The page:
Stability of New Erythrocyte and Reticulocyte Parameters in Testing for Anemia on the Sysmex XN 9000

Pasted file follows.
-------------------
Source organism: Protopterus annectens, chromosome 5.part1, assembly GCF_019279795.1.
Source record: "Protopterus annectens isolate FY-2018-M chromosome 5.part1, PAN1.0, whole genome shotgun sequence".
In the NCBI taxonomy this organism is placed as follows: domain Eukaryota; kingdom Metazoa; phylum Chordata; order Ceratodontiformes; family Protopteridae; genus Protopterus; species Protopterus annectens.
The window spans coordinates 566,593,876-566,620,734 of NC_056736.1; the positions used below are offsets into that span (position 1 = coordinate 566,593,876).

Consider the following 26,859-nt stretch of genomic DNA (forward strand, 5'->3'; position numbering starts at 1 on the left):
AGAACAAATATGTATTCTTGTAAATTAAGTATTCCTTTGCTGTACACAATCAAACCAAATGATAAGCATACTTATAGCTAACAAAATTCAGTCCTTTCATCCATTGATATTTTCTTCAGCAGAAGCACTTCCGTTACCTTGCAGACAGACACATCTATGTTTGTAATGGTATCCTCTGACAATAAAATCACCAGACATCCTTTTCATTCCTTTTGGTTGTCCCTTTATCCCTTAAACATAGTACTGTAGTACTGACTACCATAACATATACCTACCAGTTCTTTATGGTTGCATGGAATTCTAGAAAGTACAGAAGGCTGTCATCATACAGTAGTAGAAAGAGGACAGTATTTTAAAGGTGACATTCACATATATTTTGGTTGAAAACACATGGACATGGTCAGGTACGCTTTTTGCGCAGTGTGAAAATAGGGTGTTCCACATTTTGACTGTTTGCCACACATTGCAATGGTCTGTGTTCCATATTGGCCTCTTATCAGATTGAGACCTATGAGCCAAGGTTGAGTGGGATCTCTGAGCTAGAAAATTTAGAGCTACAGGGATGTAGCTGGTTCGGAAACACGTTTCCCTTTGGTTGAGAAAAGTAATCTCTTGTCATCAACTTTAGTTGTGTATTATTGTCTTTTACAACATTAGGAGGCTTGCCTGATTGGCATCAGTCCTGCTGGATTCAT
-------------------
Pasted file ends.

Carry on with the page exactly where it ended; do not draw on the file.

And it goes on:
Stability of New Erythrocyte and Reticulocyte Parameters in Testing for Anemia on the Sysmex XN 9000 Abstract Background New erythrocyte and reticulocyte parameters provide improved classification of anemia and monitoring of erythropoeitic activity. Parameters available on the Sysmex XN analyzers include the percentage of microcytic red blood cells (%Micro-R), percentage of macrocytic red blood cells (%Macro-R), percentage of hypochromic red blood cells (%Hypo-He), percentage of hyperchromic red blood cells (%Hyper-He), reticulocyte hemoglobin content (Ret-He), and immature reticulocyte fraction (IRF). However, use of these parameters is limited by specimen stability. Methods To verify the stability of the new erythrocyte and reticulocyte parameters during prolonged storage, 20 blood specimens were analyzed on the Sysmex XN-9000 hematology analyzer. The specimens included healthy patients (60%) and patients with anemia (40%). The specimens were stored at room temperature (RT) and at 4° to 8°C. Analysis was performed after 12, 24, 48, and 72 hours of storage. Results Reticulocyte parameters IRF and Ret-He were precise and stable for at least 72 hours after collection when stored at RT and 4° to 8°C. The volume-dependent parameters, %Macro-R and %Micro-R, were stable for less than 12 hours after collection at RT (mean [SD%], 6.55 [3.19%] and −20.70 [10.37%], respectively). Storage at 4° to 8°C showed a reduction in osmotic swelling. However, %Macro-R and %Micro-R were stable for less than 12 hours after collection (mean [SD%], 4.89 [2.02%] and −17.17 [8.38%], respectively). Similarly, %Hypo-He showed a mean (SD%) increase of 0.73 (4.05%) and %Hyper-He showed a decrease of −0.70 (9.72%) at less than 12 hours after storage at 4° to 8°C. Conclusion New reticulocyte parameters stored at RT and 4° to 8°C are suitable for testing on the Sysmex XN analyzer. reticulocyte hemoglobin content, percentage hypochromic cells, storage time, storage temperature Anemia constitutes a significant disease burden in the developing world, particularly in Southern Africa, where tuberculosis and human immunodeficiency virus (HIV) are endemic. New extended reticulocyte and erythrocyte parameters offer several advantages for the assessment of anemia and monitoring of erythropoeitic activity. Parameters available on the latest Sysmex automated hematology analyzer, the XN 9000 (Sysmex Corporation), include the percentage of microcytic red blood cells (%Micro-R), percentage of macrocytic red blood cells (%Macro-R), percentage of hypochromic red blood cells (%Hypo-He), percentage of hyperchromic red blood cells (%Hyper-He), reticulocyte hemoglobin content (Ret-He), and immature reticulocyte fraction (IRF). Recent studies1–4 have demonstrated the diagnostic usefulness of these parameters in different population groups. In combination, these parameters provide information at a cellular level regarding iron availability in red blood cells (RBCs) and reticulocytes. The most widely studied is the Ret-He, the hemoglobin content of the reticulocytes, which allows for early detection of iron deficiency.2 Also, the Sysmex analyzer reports the %Hypo-He, or the mature RBC subpopulations with reduced hemoglobin content, which reflects the iron status of the RBC during the circulating lifespan. In thalassemia, a greater proportion of RBC is microcytic, compared with iron deficiency. The % microcytic/% hypochromic ratio index, based on new RBC parameters, has been shown to be a more sensitive screening tool, compared with alternative discriminant formulae indices, for discriminating iron deficiency and thalassemia.5 However, a limitation of these new extended parameters is that they are affected by storage time and temperature. Osmotic swelling of RBC during storage at RT affects volume-dependent variables and the measurement of the cellular hemoglobin concentration. It is recommended that the new reticulocyte parameters be analyzed 24 hours after specimen collection when stored at room temperature (RT).6,7 However, erythrocyte parameters useful for diagnosis and monitoring of anemia are unreliable after 6 hours.6,7 On a practical level, this fact makes it difficult to refer specimens from remote locations to a centralized laboratory for anemia work-up. These studies, however, are small and specific to the hematology analyzers investigated. Further, studies on stability beyond 48 hours are limited. Large academic laboratories, such as the Charlotte Maxeke Johannesburg Academic Hospital (CMJAH) Laboratory in Johannesburg, South Africa, are commonly faced with the situation in which a specimen collected on Friday is not received for analysis until Monday morning. In accordance with the Clinical and Laboratory Standards Institute (CLSI) recommendation that laboratories should evaluate stability in their specific settings, a study was performed to investigate the stability of the new erythrocyte and reticulocyte parameters on the Sysmex XN 9000 during storage at RT and 4° and 8°C.8 The objective of this study was to determine laboratory criteria for storage time and temperature for specimens referred for the work-up of anemia. Materials and Methods Study Design and Population This study was conducted at the Main Hematology Laboratory at CMJAH National Health Laboratory Service Complex in Johannesburg, South Africa. Blood specimens were selected from 20 adult patients (mean [SD] age of 46 [13] years, with a male:female ratio of 1:1) from the hematology workload representative of the patient population. Of these, 60% were normal specimens and 40% were from patients with anemia, with median hemoglobin of 87.5 g/L (range, 41–125 g/L). The study was approved by the Human Research Ethics Committee of the University of the Witwatersrand (M090688). Blood Specimen Collection Ten milliliters of venous blood were collected in dipotassium (K2) ethylenediaminetetraacetic acid (EDTA) vials (1.5–2.2 mg of dipotassium EDTA per milliliter of blood) (Becton, Dickinson and Company) left over after routine testing of each patient. K2EDTA is the anticoagulant of choice for automated hematology analyzers. The specimens were analyzed within 2 hours of collection (time 0) at RT. Because of limited specimen volume, specimens were not analyzed in duplicate. Aliquots of the selected specimens were stored at RT (18°–24°C) and 4°–8°C. Analysis was performed after 12, 24, 48, and 72 hours of storage to assess changes with time. We performed between-run precision analysis with normal and abnormal high- and low-quality control material (Sysmex Corporation) once a day during a 10-day period. The state-of-the-art acceptance criteria for the obtained percentage coefficient of variation (%CV) was less than 10% for reticulocyte parameters and less than 1.1% for erythrocyte parameters.9 Analytical Methods The following tests were performed on the Sysmex XN 9000 analyzer in the CMJAH laboratory: %Micro-R, %Macro-R, %Hypo-He, %Hyper-He, Ret-He, and IRF. On the XN 9000, RBCs are counted in the RBC/platelet channel using the sheath flow direct current detection method with hydrodynamic focusing. The RBC parameters, %Micro-R and %Macro-R, indicate the percentage of RBC with a volume less than 60 fl and greater than 120 fl, respectively. The %Hypo-He and %Hyper-He are determined from high-angle forward-scattered light, which is directly proportional to RBC-He. %Hypo-He and % Hyper-He refer to the percentage of RBC with a hemoglobin content of less than 17 pg and greater than 49 pg, respectively. In the reticulocyte channel, cells are stained with a nucleic-acid dye and analyzed by fluorescent flow cytometry. Forward-scattered light versus fluorescence is represented as a scattergram showing mature RBC and reticulocytes. The Ret-He is a log transformation of Ret-Y that is derived from the forward-scattered light of the reticulocyte. Reticulocytes are separated from mature RBC according to their fluorescence intensity, which is directly proportional to RNA content. The IRF is the sum of the MFR (medium-fluorescence reticulocytes) and HFR (high-fluorescence reticulocytes). Statistical Analysis The mean percentage difference from the value at time 0 was calculated. The stability of a parameterwas defined in accordance with the CLSI definition, namely, when the difference between the means exceeds the SD of the first mean at 95% confidence intervals.8 Data were analyzed using repeated measures analyses of variance (ANOVAs). Statistical significance was set at a P value of 0.05 or less. Results Stability Analysis Table 1 presents the mean percentage difference (SD) of specimens stored at RT and 4° to 8°C, respectively. Reticulocyte parameters IRF and Ret-He were stable for at least 72 hours after collection when stored at RT and 4° to 8°C. After RT storage for 24 hours, we observed a gradual decrease in the Ret-He and IRF. Storage at 4° to 8°C showed improved stability for at least 72 hours (Figures 1 and 2). The volume-dependent parameters % Hypo-He, %Hyper-He, %Micro-R, and %Macro-R were stable for less than 12 hours when stored at RT and 4° to 8°C. Storage at 4° to 8°C showed a reduction in the degree of osmotic swelling during a 72-hour period. Table 1. Stability Analysis (Mean Percentage Difference) at Room Temperature (18°–24°C) and 4–8°C Room-Temperature Stability Analysis, Mean (SD) Analyte n = 20 Stable Until (h) 12 h (%) 24 h (%) 48 h (%) 72 h (%) Ret-He (pg) −1.20 (1.37) −1.31 (2.20) −3.49 (1.75) −4.16 (2.33) >72 %Micro-R (%) −20.70 (10.37) −23.95 (19.11) −57.57 (11.43) −63.88 (10.46) <12 %Macro-R (%) 6.55 (3.19) 7.29 (3.89) 13.40 (6.35) 16.58 (7.89) <12 %Hypo-He (%) 3.23 (6.71) 2.22 (4.94) −9.14 (16.73) −13.89 (36.71) <12 %Hyper-He (%) −8.33 (13.61) −10.00 (17.48) −15.83 (21.68) −25.33 (25.55) <12 IRF (%) 0.77 (11.55) −0.26 (15.68) −6.13 (9.75) −5.05 (12.78) >72 4°–8°C Stability Analysis Mean (SD)  Ret-He (pg) 0.30 (0.90) −1.04 (1.78) 0.99 (1.98) 0.91 (2.35) >72  %Micro-R (%) −17.17 (8.38) −23.47 (23.72) −27.85 (26.00) −34.15 (32.46) <12  %Macro-R (%) 4.89 (2.02) 5.39 (1.85) 5.25 (2.13) 5.19 (2.04) <12  %Hypo-He (%) 0.73 (4.05) 2.59 (9.54) 3.18 (9.71) 10.71 (27.30) <12  %Hyper-He (%) −0.70 (9.72) −10.18 (16.97) −4.73 (18.90) −4.42 (20.18) <12  IRF (%) −0.72 (7.44) 0.55 (10.32) 1.25 (10.02) −1.5 (12.26) >72 Room-Temperature Stability Analysis, Mean (SD) Analyte n = 20 Stable Until (h) 12 h (%) 24 h (%) 48 h (%) 72 h (%) Ret-He (pg) −1.20 (1.37) −1.31 (2.20) −3.49 (1.75) −4.16 (2.33) >72 %Micro-R (%) −20.70 (10.37) −23.95 (19.11) −57.57 (11.43) −63.88 (10.46) <12 %Macro-R (%) 6.55 (3.19) 7.29 (3.89) 13.40 (6.35) 16.58 (7.89) <12 %Hypo-He (%) 3.23 (6.71) 2.22 (4.94) −9.14 (16.73) −13.89 (36.71) <12 %Hyper-He (%) −8.33 (13.61) −10.00 (17.48) −15.83 (21.68) −25.33 (25.55) <12 IRF (%) 0.77 (11.55) −0.26 (15.68) −6.13 (9.75) −5.05 (12.78) >72 4°–8°C Stability Analysis Mean (SD)  Ret-He (pg) 0.30 (0.90) −1.04 (1.78) 0.99 (1.98) 0.91 (2.35) >72  %Micro-R (%) −17.17 (8.38) −23.47 (23.72) −27.85 (26.00) −34.15 (32.46) <12  %Macro-R (%) 4.89 (2.02) 5.39 (1.85) 5.25 (2.13) 5.19 (2.04) <12  %Hypo-He (%) 0.73 (4.05) 2.59 (9.54) 3.18 (9.71) 10.71 (27.30) <12  %Hyper-He (%) −0.70 (9.72) −10.18 (16.97) −4.73 (18.90) −4.42 (20.18) <12  IRF (%) −0.72 (7.44) 0.55 (10.32) 1.25 (10.02) −1.5 (12.26) >72 Ret-He, reticulocyte hemoglobin content; %Micro-R, percentage of microcytic red cells; %Macro-R, percentage of macrocytic red cells; %Hypo-He, percentage of hypochromic red cells; %Hyper-He, percentage of hyperchromic red cells; IRF, immature reticulocyte fraction. View Large Table 1. Stability Analysis (Mean Percentage Difference) at Room Temperature (18°–24°C) and 4–8°C Room-Temperature Stability Analysis, Mean (SD) Analyte n = 20 Stable Until (h) 12 h (%) 24 h (%) 48 h (%) 72 h (%) Ret-He (pg) −1.20 (1.37) −1.31 (2.20) −3.49 (1.75) −4.16 (2.33) >72 %Micro-R (%) −20.70 (10.37) −23.95 (19.11) −57.57 (11.43) −63.88 (10.46) <12 %Macro-R (%) 6.55 (3.19) 7.29 (3.89) 13.40 (6.35) 16.58 (7.89) <12 %Hypo-He (%) 3.23 (6.71) 2.22 (4.94) −9.14 (16.73) −13.89 (36.71) <12 %Hyper-He (%) −8.33 (13.61) −10.00 (17.48) −15.83 (21.68) −25.33 (25.55) <12 IRF (%) 0.77 (11.55) −0.26 (15.68) −6.13 (9.75) −5.05 (12.78) >72 4°–8°C Stability Analysis Mean (SD)  Ret-He (pg) 0.30 (0.90) −1.04 (1.78) 0.99 (1.98) 0.91 (2.35) >72  %Micro-R (%) −17.17 (8.38) −23.47 (23.72) −27.85 (26.00) −34.15 (32.46) <12  %Macro-R (%) 4.89 (2.02) 5.39 (1.85) 5.25 (2.13) 5.19 (2.04) <12  %Hypo-He (%) 0.73 (4.05) 2.59 (9.54) 3.18 (9.71) 10.71 (27.30) <12  %Hyper-He (%) −0.70 (9.72) −10.18 (16.97) −4.73 (18.90) −4.42 (20.18) <12  IRF (%) −0.72 (7.44) 0.55 (10.32) 1.25 (10.02) −1.5 (12.26) >72 Room-Temperature Stability Analysis, Mean (SD) Analyte n = 20 Stable Until (h) 12 h (%) 24 h (%) 48 h (%) 72 h (%) Ret-He (pg) −1.20 (1.37) −1.31 (2.20) −3.49 (1.75) −4.16 (2.33) >72 %Micro-R (%) −20.70 (10.37) −23.95 (19.11) −57.57 (11.43) −63.88 (10.46) <12 %Macro-R (%) 6.55 (3.19) 7.29 (3.89) 13.40 (6.35) 16.58 (7.89) <12 %Hypo-He (%) 3.23 (6.71) 2.22 (4.94) −9.14 (16.73) −13.89 (36.71) <12 %Hyper-He (%) −8.33 (13.61) −10.00 (17.48) −15.83 (21.68) −25.33 (25.55) <12 IRF (%) 0.77 (11.55) −0.26 (15.68) −6.13 (9.75) −5.05 (12.78) >72 4°–8°C Stability Analysis Mean (SD)  Ret-He (pg) 0.30 (0.90) −1.04 (1.78) 0.99 (1.98) 0.91 (2.35) >72  %Micro-R (%) −17.17 (8.38) −23.47 (23.72) −27.85 (26.00) −34.15 (32.46) <12  %Macro-R (%) 4.89 (2.02) 5.39 (1.85) 5.25 (2.13) 5.19 (2.04) <12  %Hypo-He (%) 0.73 (4.05) 2.59 (9.54) 3.18 (9.71) 10.71 (27.30) <12  %Hyper-He (%) −0.70 (9.72) −10.18 (16.97) −4.73 (18.90) −4.42 (20.18) <12  IRF (%) −0.72 (7.44) 0.55 (10.32) 1.25 (10.02) −1.5 (12.26) >72 Ret-He, reticulocyte hemoglobin content; %Micro-R, percentage of microcytic red cells; %Macro-R, percentage of macrocytic red cells; %Hypo-He, percentage of hypochromic red cells; %Hyper-He, percentage of hyperchromic red cells; IRF, immature reticulocyte fraction. View Large Figure 1 View largeDownload slide Boxplot of the mean percentage difference during storage at 4°–8°C for the reticulocyte hemoglobin content (Ret-He). Figure 1 View largeDownload slide Boxplot of the mean percentage difference during storage at 4°–8°C for the reticulocyte hemoglobin content (Ret-He). Figure 2 View largeDownload slide Boxplot of the mean percentage difference during storage at 4°–8°C for the immature reticulocyte fraction (IRF). Figure 2 View largeDownload slide Boxplot of the mean percentage difference during storage at 4°–8°C for the immature reticulocyte fraction (IRF). During storage at RT, %Macro-R showed a mean% (SD) increase of 6.55% (3.19) at 12 hours, 7.29% (3.89) at 24 hours, 13.40% (6.35) at 48 hours, and 16.58% (7.89) at 72 hours. In contrast, during storage at 4° to 8°C %Macro-R showed a mean (SD) increase of 4.89% (2.02) at 12 hours, 5.39% (1.85) at 24 hours, 5.25% (2.13) at 48 hours, and 5.19% (2.04) at 72 hours. Similarly, %Hypo-He showed an increase of 3.23% (6.71), and %Hyper-He showed a mean% (SD) decrease of −8.33% (13.61) at less than 12 hours after collection at RT. A decrease in the % microcytic/% hypochromic ratio was also observed, of −17.93% (16.99%) at 12 hours, −11.07 (19.50%) at 24 hours, −55.76% (15.52%) at 48 hours, and −59.98% (21.81%) at 72 hours during storage at RT. Smaller differences were observed during storage at 4° to 8°C; however, %Hypo-He, %Hyper-He, and % microcytic/% hypochromic ratio were unstable beyond 12 hours. Precision Analysis Precision data were collected during a 10-day period (Table 2).The volume-dependent erythrocyte parameters, namely, %Hypo-He, %Hyper-He, %Micro-R, and %Macro-R, when reanalyzed daily, revealed a %CV of 11.74%, 6.20%, 10.10%, and 1.65%, respectively, for the normal quality-control specimen. Table 2. Between-Run Precision Analysis During a 10-Day Period Normal Control Specimens Value Ret-He RBC-He %Hypo-He %Hyper-He %Micro-R %Macro-R IRF SD 0.15 0.13 0.05 0.03 0.50 0.07 1.71 %CV 0.6 0.46 11.74 6.20 10.10 1.65 7.21 Control Specimens with Abnormally Low Values  SD 0.12 0.11 0.04 0 1.48 0.06 1.35  %CV 0.52 0.43 19.17 0 9.23 2.46 4.81 Control Specimens with Abnormally High Values  SD 0.25 0.17 0.15 0 0.17 0.10 2.33  %CV 0.94 0.55 8.91 0 10.20 2.07 7.09 Normal Control Specimens Value Ret-He RBC-He %Hypo-He %Hyper-He %Micro-R %Macro-R IRF SD 0.15 0.13 0.05 0.03 0.50 0.07 1.71 %CV 0.6 0.46 11.74 6.20 10.10 1.65 7.21 Control Specimens with Abnormally Low Values  SD 0.12 0.11 0.04 0 1.48 0.06 1.35  %CV 0.52 0.43 19.17 0 9.23 2.46 4.81 Control Specimens with Abnormally High Values  SD 0.25 0.17 0.15 0 0.17 0.10 2.33  %CV 0.94 0.55 8.91 0 10.20 2.07 7.09 Ret-He, reticulocyte hemoglobin content; RBC-He, hyperchromic red blood cells; %Hypo-He, percentage of hypochromic red blood cells; %Hyper-He, percentage of hyperchromic red blood cells; %Micro-R, percentage of microcytic red blood cells; %Macro-R, percentage of macrocytic red blood cells; IRF, immature reticulocyte fraction; %CV, percentage coefficient of variation. View Large Table 2. Between-Run Precision Analysis During a 10-Day Period Normal Control Specimens Value Ret-He RBC-He %Hypo-He %Hyper-He %Micro-R %Macro-R IRF SD 0.15 0.13 0.05 0.03 0.50 0.07 1.71 %CV 0.6 0.46 11.74 6.20 10.10 1.65 7.21 Control Specimens with Abnormally Low Values  SD 0.12 0.11 0.04 0 1.48 0.06 1.35  %CV 0.52 0.43 19.17 0 9.23 2.46 4.81 Control Specimens with Abnormally High Values  SD 0.25 0.17 0.15 0 0.17 0.10 2.33  %CV 0.94 0.55 8.91 0 10.20 2.07 7.09 Normal Control Specimens Value Ret-He RBC-He %Hypo-He %Hyper-He %Micro-R %Macro-R IRF SD 0.15 0.13 0.05 0.03 0.50 0.07 1.71 %CV 0.6 0.46 11.74 6.20 10.10 1.65 7.21 Control Specimens with Abnormally Low Values  SD 0.12 0.11 0.04 0 1.48 0.06 1.35  %CV 0.52 0.43 19.17 0 9.23 2.46 4.81 Control Specimens with Abnormally High Values  SD 0.25 0.17 0.15 0 0.17 0.10 2.33  %CV 0.94 0.55 8.91 0 10.20 2.07 7.09 Ret-He, reticulocyte hemoglobin content; RBC-He, hyperchromic red blood cells; %Hypo-He, percentage of hypochromic red blood cells; %Hyper-He, percentage of hyperchromic red blood cells; %Micro-R, percentage of microcytic red blood cells; %Macro-R, percentage of macrocytic red blood cells; IRF, immature reticulocyte fraction; %CV, percentage coefficient of variation. View Large Discussion New generation automated hematology analyzers provide information regarding individual cell characteristics by measuring RBC and reticulocyte subpopulations with inadequate hemoglobin content and volume. On the Sysmex hematology analyzer, these new reticulocyte and erythrocyte parameters offer a simple and cost-effective alternative to traditional laboratory tests, particularly in areas where resources are limited. The main disadvantage is that these parameters are affected by storage time and temperature. In centralized laboratories where referred aged specimens make up a significant proportion of the workload, the storage time and temperature must be taken into consideration. This study confirms that reticulocyte parameters, including IRF and Ret-He, were precise and least affected by storage temperature and time. These parameters can be analyzed 72 hours after specimen collection when stored at RT. Previous studies3,6 have also demonstrated that the Ret-He is highly stable during a 48-hour period, with minimal changes at RT and 4° to 8°C storage. With prolonged RT storage, we observed a decrease in the Ret-He mean (%) difference (SD) of −3.49% (1.75%) at 48 hours and −4.16% (2.33%) at 72 hours. Similarly, we observed a decrease in the IRF of −6.13% (9.75%) at 48 hours and −5.05% (12.78%) at 72 hours. However, this finding is unlikely to have an effect on clinical diagnoses and management. Nevertheless, storage at 4° to 8°C showed minimal changes during a 72-hour period. The finding that reticulocyte parameters (Ret-He and IRF) are stable for up to 72 hours adds to the available evidence that specimen stability varies according to storage time and temperature. Reticulocyte parameters are frequently referred from peripheral pediatric clinics, primary healthcare clinics, or dialysis units to centralized laboratories as part of the diagnostic work-up for anemia. Thus, it is important for laboratory staff to be aware of the changes that occur during storage, so they can decide whether to accept or reject aged specimens. In addition, the Ret-He test has several advantages for routine use. It offers a simple and cost-effective alternative to traditional biochemical tests, particularly where resources are limited. Unlike biochemical tests, these parameters are not influenced by infection or inflammation and can be performed on the same specimen used for full blood count (FBC) analysis. This test can be performed on 1.0 to 1.5 mL of blood in a single K2EDTA tube; in children, a finger prick would produce an adequate specimen, thus eliminating the need for additional tubes of blood to assay for the biochemical parameters. In this study, as expected, the RBC volume-dependent measurements (%Hypo-He, %Hyper-He, %Micro-R, and %Macro-R) were stable for less than 12 hours when stored at RT and at 4° to 8°C. A moderate degree of imprecision was also observed during a 10-day period. This finding indicates drift over time that also contributed to the variability in the absence of storage time and temperature-related changes. On the Sysmex analyzer, the %Hypo-He reflects the percentage of mature RBC subpopulations with a reduced hemoglobin content of less than 17 pg, whereas on the ADVIA 120 (Siemens Healthcare Diagnostics), the Hypo% is based on the intracellular hemoglobin concentration. Although the analytical methods differ, the percentage of hypochromic red cells (%HPO) on the Sysmex showed a progressive increase at less than 12 hours after collection during storage at RT. Similarly, the %Hypo-He on the CELL-DYN Sapphire analyzer (Abbott Laboratories Inc.) was stable for up to 6 hours at RT.6,10 Sellors et al7observed a decrease in the Hypo% on the ADVIA (equivalent of the % Hypo-He) during storage at 4°C. In contrast, we observed an increase in the mean (SD) %Hypo-He of 0.73% (4.05%) at 12 hours, 2.59% (9.54%) at 24 hours, 3.18% (9.71%) at 48 hours, and 10.71% (27.30%) at 72 hours with storage at 4° to 8°C. A possible explanation is that Sellors et al included only specimens from iron-replete healthy volunteers, whereas we selected specimens of which 60% had normal amounts of iron and 40% indicated anemia, with median hemoglobin of 87.5 g per L (range, 41–125 g/L), which is representative of our patient population. Another useful parameter that we evaluated is the %Hyper-He, an indicator of the presence of spherocytes in the assessment of hereditary spherocytosis (HS) and autoimmune hemolysis.11,12 As expected, storage at RT showed a subsequent mean (SD) decrease in %Hyper-He of −8.33% (13.61%) at 12 hours, −10.00% (17.48%) at 24 hours, −15.83% (21.68%) at 48 hours, and −25.33% (25.55%) at 72 hours of storage. However, no cases of HS were included. The hyperchromic RBC parameter (%HPR) has been evaluated on the CELL-DYN Sapphire analyzer in a population of patients with HS. Similarly, this study also showed a significant decrease in the hyperchromic RBC after 6 hours of storage.12 A sensitive screening tool based on new erythrocyte parameters for discriminating iron deficiency and thalassemia is the % microcytic/% hypochromic ratio index.5 In thalassemia, a greater proportion of RBCs are microcytic, compared with those having iron deficiency. We observed a decrease in the % microcytic/% hypochromic ratio owing to osmotic RBC swelling at less than 12 hours during storage at RT. Alternative indices to differentiate iron deficiency and thalassemia use traditional RBC parameters, such as mean cell volume (MCV), mean cell hemoglobin, RBC count, RBC distribution width, and hemoglobin. It is well established that the stability of the RBC and hemoglobin is acceptable after 24 hours.13 Stability studies on new-generation automated analyzers14,15 have also demonstrated longer stability—as long as 24 hours—for the MCV and, consequently, the hematocrit level at RT, regardless of the analyzer principle. Further, storage of specimens at 4° to 8°C increases the stability of the MCV with a predictable increase in RBC swelling.13 Thus, such indices are more suitable than the % microcytic/% hypochromic ratio in referred specimens owing to storage degradation. A limitation of this study is that stability was evaluated under optimal conditions on specimens that were received in the laboratory within 2 hours of collection. Specimens referred for testing, however, are often subject to variation in temperature during collection and transportation. Further, the specimen size and the proportion of specimens indicating anemia was small. In conclusion, this study recommends that measurement of the Ret-He and IRF can be performed on K2EDTA specimens stored, preferably, at 4° to 8°C for as long as 72 hours. This practice, however, should be the exception, owing to additional preanalytical variables that may interfere with the accuracy of the results. However, storage at 4° to 8°C is not a solution for specimens referred from remote laboratories for erythrocyte parameters, namely, %Hypo-He, %Hyper-He, %Macro-R, and %Micro-R, owing to progressive RBC swelling during storage. Although the results of this study are comparable to those from other analyzers, the findings of this study are specific to the Sysmex hematology analyzers. Abbreviations HIV human immunodeficiency virus %Micro-R percentage of microcytic red blood cells %Macro-R percentage of macrocytic red blood cells %Hypo-He percentage of hypochromic red blood cells %Hyper-He percentage of hyperchromic red blood cells Ret-He reticulocyte hemoglobin content IRF immature reticulocyte fraction RBCs red blood cells RT room temperature CMJAH Charlotte Maxeke Johannesburg Academic Hospital CLSI Clinical and Laboratory Standards Institute K2 dipotassium EDTA ethylenediaminetetraacetic acid %CV percentage coefficient of variation ANOVAs analyses of variance FBC full blood count MCV mean cell volume Acknowledgments We thank Shilla Raburabu, BTech, Phoyisile Nkosi, BTech, and Bongiwe Moyake, BTech, for their technical assistance. References 1. Peerschke EI , Pessin MS , Maslak P . Using the hemoglobin content of reticulocytes (RET-He) to evaluate anemia in patients with cancer . Am J Clin Pathol . 2014 ; 142 ( 4 ): 506 – 512 . 2. Urrechaga E , Borque L , Escanero JF . Erythrocyte and reticulocyte indices in the assessment of erythropoiesis activity and iron availability . Int J Lab Hematol . 2013 ; 35 ( 2 ): 144 – 149 . 3. Brugnara C , Schiller B , Moran J . Reticulocyte hemoglobin equivalent (Ret He) and assessment of iron-deficient states . Clin Lab Haematol . 2006 ; 28 ( 5 ): 303 – 308 . 4. Joosten E , Hiele M , Ghoos Y , Pelemans W , Boogaerts MA . Diagnosis of iron-deficiency anemia in a hospitalized geriatric population . Am J Med . 1991 ; 90 ( 5 ): 653 – 654 . 5. Urrechaga E , Borque L , Escanero JF . The role of automated measurement of RBC subpopulations in differential diagnosis of microcytic anemia and β-thalassemia screening . Am J Clin Pathol . 2011 ; 135 ( 3 ): 374 – 379 . 6. Hoffmann JJ , van den Broek NM , Curvers J . Reference intervals of extended erythrocyte and reticulocyte parameters . Clin Chem Lab Med . 2012 ; 50 ( 5 ): 941 – 948 . 7. Sellors A , Melbourne J , Barratt J , Barton L . Assessing the stability and suitability of haematology parameters for diagnosing and monitoring iron deficiency . Int J Lab Hematol . 2017 ; 39 ( 5 ): e132 – e134 . 8. Validation, verification, and quality assurance of automated hematology analyzers . 2nd Edn . Wayne, PA : Clinical and Laboratory Standards Institute ; 2010 . 9. Vis JY , Huisman A . Verification and quality control of routine hematology analyzers . Int J Lab Hematol . 2016 ; 38 ( Suppl 1 ): 100 – 109 . 10. Ermens AA , Hoffmann JJ , Krockenberger M , Van Wijk EM . New erythrocyte and reticulocyte parameters on CELL-DYN Sapphire: analytical and preanalytical aspects . Int J Lab Hematol . 2012 ; 34 ( 3 ): 274 – 282 . 11. Conway AM , Vora AJ , Hinchliffe RF . The clinical relevance of an isolated increase in the number of circulating hyperchromic red blood cells . J Clin Pathol . 2002 ; 55 ( 11 ): 841 – 844 . 12. Rooney S , Hoffmann JJ , Cormack OM , McMahon C . Screening and confirmation of hereditary spherocytosis in children using a CELL-DYN Sapphire haematology analyser . Int J Lab Hematol . 2015 ; 37 ( 1 ): 98 – 104 . 13. Ashenden M , Clarke A , Sharpe K , d’Onofrio G , Plowman J , Gore CJ . Stability of athlete passport parameters during extended storage . Int J Lab Hematol . 2013 ; 35 ( 2 ): 183 – 192 . 14. Bourner G , Dhaliwal J , Sumner J . Performance evaluation of the latest fully automated hematology analyzers in a large, commercial laboratory setting: a 4-way, side-by-side study . Lab Hematol . 2005 ; 11 ( 4 ): 285 – 297 . 15. Hedberg P , Lehto T . Aging stability of complete blood count and white blood cell differential parameters analyzed by Abbott CELL-DYN Sapphire hematology analyzer . Int J Lab Hematol . 2009 ; 31 ( 1 ): 87 – 96 . © American Society for Clinical Pathology 2018. All rights reserved. For permissions, please e-mail: journals.permissions@oup.com This article is published and distributed under the terms of the Oxford University Press, Standard Journals Publication Model (https://academic.oup.com/journals/pages/open_access/funder_policies/chorus/standard_publication_model) http://www.deepdyve.com/assets/images/DeepDyve-Logo-lg.png Laboratory Medicine Oxford University Press